10 Cherokee Indian Tellico Glass Trade Beads Good Patina


$11.54 $16.48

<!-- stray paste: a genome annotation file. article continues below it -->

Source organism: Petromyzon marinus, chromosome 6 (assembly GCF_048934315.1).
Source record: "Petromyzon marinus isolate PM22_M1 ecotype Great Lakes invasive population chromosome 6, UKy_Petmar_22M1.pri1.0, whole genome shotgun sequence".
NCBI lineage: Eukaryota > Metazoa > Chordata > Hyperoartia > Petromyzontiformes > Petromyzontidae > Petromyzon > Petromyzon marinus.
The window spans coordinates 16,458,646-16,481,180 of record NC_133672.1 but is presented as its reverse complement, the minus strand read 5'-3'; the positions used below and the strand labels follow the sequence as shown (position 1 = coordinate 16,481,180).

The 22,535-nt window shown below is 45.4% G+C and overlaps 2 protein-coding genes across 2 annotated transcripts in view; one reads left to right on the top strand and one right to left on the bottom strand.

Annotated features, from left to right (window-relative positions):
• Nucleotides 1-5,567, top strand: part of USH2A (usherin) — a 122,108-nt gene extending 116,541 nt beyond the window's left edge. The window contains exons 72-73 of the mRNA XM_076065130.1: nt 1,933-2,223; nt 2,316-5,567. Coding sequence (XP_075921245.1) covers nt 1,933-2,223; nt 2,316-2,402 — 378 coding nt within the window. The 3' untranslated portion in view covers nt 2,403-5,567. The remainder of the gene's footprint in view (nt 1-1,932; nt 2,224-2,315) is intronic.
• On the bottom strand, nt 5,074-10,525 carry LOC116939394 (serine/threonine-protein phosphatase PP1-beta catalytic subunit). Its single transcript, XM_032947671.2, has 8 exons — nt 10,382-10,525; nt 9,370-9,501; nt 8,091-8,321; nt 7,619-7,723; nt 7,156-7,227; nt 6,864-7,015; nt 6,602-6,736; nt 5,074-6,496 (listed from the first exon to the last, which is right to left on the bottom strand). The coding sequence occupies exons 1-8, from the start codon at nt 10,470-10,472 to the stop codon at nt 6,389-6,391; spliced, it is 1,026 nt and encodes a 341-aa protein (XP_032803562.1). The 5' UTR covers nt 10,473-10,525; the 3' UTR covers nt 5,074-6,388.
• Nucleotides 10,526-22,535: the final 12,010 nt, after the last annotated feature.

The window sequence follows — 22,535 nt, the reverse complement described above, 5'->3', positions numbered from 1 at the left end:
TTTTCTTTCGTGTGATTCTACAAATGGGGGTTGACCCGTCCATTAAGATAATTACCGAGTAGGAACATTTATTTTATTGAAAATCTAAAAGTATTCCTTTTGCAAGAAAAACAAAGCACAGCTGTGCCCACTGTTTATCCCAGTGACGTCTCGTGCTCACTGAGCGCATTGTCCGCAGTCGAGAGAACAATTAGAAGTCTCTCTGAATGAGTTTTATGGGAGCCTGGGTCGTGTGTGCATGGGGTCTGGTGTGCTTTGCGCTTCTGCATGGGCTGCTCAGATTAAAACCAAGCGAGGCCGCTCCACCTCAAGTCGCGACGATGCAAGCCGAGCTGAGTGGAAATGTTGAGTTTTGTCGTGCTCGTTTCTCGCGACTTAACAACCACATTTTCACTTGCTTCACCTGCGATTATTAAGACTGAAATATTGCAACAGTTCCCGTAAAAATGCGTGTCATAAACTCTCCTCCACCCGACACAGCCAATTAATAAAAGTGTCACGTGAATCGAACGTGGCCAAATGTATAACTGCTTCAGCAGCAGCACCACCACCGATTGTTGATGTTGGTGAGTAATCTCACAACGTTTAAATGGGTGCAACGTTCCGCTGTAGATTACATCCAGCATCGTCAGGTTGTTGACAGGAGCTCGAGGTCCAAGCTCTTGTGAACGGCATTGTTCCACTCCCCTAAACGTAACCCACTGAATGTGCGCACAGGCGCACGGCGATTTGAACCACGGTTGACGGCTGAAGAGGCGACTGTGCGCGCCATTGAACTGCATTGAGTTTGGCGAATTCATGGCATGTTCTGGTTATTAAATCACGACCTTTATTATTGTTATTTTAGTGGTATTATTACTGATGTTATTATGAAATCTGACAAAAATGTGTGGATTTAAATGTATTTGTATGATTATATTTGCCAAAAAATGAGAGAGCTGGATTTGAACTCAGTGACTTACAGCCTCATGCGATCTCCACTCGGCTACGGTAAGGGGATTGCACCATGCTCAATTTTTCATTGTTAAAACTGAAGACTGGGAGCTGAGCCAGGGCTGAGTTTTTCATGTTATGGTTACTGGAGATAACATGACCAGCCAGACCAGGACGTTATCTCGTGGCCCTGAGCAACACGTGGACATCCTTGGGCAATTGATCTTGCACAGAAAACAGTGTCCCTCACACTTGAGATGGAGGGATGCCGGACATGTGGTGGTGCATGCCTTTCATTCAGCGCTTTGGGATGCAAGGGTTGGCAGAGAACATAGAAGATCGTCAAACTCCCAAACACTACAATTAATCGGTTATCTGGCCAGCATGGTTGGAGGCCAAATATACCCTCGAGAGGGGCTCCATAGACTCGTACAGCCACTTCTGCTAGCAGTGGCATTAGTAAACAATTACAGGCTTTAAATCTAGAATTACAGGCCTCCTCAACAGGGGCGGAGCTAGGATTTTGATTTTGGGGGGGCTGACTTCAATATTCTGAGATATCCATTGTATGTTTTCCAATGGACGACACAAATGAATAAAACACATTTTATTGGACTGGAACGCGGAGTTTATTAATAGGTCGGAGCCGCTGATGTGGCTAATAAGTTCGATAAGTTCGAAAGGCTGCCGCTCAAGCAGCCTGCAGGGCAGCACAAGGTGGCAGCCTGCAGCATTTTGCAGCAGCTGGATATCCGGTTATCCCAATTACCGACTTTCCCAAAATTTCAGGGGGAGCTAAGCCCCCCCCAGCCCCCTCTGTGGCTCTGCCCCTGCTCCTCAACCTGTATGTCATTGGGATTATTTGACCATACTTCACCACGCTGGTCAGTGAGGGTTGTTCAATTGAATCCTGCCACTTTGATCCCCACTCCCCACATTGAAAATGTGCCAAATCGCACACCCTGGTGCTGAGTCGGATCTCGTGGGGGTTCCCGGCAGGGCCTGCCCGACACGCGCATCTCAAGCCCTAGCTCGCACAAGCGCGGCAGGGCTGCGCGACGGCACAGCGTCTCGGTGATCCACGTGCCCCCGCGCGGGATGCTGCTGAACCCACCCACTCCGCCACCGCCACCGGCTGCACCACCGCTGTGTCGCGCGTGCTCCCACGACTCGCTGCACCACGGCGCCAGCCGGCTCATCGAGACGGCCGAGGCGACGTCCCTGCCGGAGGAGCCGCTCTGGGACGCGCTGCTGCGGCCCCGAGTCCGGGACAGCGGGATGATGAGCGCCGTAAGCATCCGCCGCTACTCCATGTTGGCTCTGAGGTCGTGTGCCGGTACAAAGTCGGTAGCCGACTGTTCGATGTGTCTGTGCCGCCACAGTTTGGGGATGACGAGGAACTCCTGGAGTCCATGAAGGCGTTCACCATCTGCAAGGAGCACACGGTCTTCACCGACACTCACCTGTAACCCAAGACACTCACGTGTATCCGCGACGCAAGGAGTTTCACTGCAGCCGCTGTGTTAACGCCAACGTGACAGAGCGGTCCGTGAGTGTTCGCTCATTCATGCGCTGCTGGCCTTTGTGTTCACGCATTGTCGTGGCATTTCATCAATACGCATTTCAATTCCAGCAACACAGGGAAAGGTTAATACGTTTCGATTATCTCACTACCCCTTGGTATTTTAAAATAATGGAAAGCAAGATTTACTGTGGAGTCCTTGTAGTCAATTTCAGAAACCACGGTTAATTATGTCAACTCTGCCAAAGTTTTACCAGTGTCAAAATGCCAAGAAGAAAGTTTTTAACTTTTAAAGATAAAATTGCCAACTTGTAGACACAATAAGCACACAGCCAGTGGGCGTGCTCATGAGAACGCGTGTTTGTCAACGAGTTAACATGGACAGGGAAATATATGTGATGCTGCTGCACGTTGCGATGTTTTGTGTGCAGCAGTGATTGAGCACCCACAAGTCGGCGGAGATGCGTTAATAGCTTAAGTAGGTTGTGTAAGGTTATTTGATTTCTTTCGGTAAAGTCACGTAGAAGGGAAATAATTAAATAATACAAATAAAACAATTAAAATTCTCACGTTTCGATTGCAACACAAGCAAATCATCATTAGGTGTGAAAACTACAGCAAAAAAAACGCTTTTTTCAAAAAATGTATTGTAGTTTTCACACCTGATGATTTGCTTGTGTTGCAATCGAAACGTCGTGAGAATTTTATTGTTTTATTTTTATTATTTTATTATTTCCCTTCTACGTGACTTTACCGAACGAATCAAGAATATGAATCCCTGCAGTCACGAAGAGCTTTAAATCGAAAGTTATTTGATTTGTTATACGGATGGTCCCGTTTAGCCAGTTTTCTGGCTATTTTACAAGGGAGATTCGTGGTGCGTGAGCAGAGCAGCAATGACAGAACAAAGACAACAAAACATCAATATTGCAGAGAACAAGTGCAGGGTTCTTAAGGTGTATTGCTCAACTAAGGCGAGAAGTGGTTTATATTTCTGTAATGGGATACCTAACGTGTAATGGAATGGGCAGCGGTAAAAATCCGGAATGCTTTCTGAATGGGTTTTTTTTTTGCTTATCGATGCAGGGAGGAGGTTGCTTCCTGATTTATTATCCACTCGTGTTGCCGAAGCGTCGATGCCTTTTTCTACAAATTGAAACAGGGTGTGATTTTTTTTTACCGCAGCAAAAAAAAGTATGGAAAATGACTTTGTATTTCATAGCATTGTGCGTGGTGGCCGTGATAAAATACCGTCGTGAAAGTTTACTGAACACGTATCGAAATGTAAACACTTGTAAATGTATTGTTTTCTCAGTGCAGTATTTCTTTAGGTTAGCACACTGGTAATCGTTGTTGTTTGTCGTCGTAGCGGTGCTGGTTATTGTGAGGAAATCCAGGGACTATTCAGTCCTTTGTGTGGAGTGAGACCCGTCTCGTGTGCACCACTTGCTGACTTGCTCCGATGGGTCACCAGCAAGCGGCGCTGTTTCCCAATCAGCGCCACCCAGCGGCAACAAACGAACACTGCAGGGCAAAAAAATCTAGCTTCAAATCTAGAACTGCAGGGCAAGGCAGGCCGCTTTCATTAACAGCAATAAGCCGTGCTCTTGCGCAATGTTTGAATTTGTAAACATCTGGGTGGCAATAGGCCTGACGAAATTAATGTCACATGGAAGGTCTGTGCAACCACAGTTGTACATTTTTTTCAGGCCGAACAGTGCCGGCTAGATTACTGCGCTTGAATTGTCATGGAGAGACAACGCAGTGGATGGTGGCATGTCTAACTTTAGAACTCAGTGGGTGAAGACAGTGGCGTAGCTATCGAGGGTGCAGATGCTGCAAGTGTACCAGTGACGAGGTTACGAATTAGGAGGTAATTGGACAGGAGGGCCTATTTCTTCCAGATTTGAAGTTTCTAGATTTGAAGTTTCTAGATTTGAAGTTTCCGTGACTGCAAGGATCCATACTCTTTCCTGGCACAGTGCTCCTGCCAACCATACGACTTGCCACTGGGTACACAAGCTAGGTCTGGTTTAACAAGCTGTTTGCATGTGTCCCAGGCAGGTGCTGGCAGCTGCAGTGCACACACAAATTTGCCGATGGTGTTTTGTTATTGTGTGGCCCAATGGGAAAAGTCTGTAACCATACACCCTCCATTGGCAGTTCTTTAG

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Every buyer will receive 10 Indian trade beads. Tellico PlainsProjectile points found in archaeological surveys of the area document Native American culture here going back over 10,000 years. The nearby Tennessee River and its tributaries provided early transportation and fertile plains. The Unicoi Trail was a footpath used by Creek and Cherokee Indians, for trade, communication, warfare and transportation (a 2-1/2 mile section has been restored for public use and hiking). Remnants of burial/ceremonial mounds and tribal settlements were visible as recently as the 1960s. It is believed that Spanish explorer Hernando De Soto followed the Great War Path into what is now Tellico Plains in the mid 1500s.Early European colonists traded with the Cherokees living in this area. As settlers moved over the mountains from the Carolinas, some were accepted into Cherokee society while others fought over land rights. The Cherokee lifestyle was greatly altered by the colonial settlers, and by the mid 1700s they had abandoned many of the ways of their ancestors. They were British Allies in the French and Indian War; nearby Fort Loudoun was built by the British in 1756 and fortified with British soldiers to protect the Indians from their enemies. Relations between the Cherokee and British deteriorated, and an uneasy peace existed after a rash of attacks, massacres and a crippling smallpox epidemic.Trading BeadsThe first European explorers and colonists gave Native Americans glass and ceramic beads as gifts and used beads for trade with them. The Indians had made bone, shell, and stone beads long before the Europeans arrived in North America, and continued to do so. However, European glass beads, mostly from Venice, some from Holland and, later, from Poland and Czechoslovakia, became popular and sought after by the Indians. The most famous story in American history involving trade beads isn't true. Peter Minuit and his Dutch settlers did not purchase Manhattan Island in 1625 for $24 in beads. As Peter Francis, Jr. demonstrates in a 1986 prize-winning article, "The Beads That Did Not Buy Manhattan Island," the story dates from the nineteenth century and has no historical basis in fact.The availability of glass beads increased, their cost decreased, and they became more widely used by Indians throughout North America. Ceramic beads declined in popularity as glass bead manufacturers came to dominate the market because of their variety of color, price, and supply. At first, glass beads supplemented those made from natural materials, but, in time, glass beads almost completely replaced Indian-made ones.Every buyer will receive 10 Indian trade beads. The material is ceramic terracotta. Good color and patina. From my grandfather's estate. Original period item. The pictures show the variety of beads being sold, your beads may slightly vary from the ones pictured.I combine shipping on all purchases made within 7 days of each other.  Now FREE SHIPPING on all domestic orders!!

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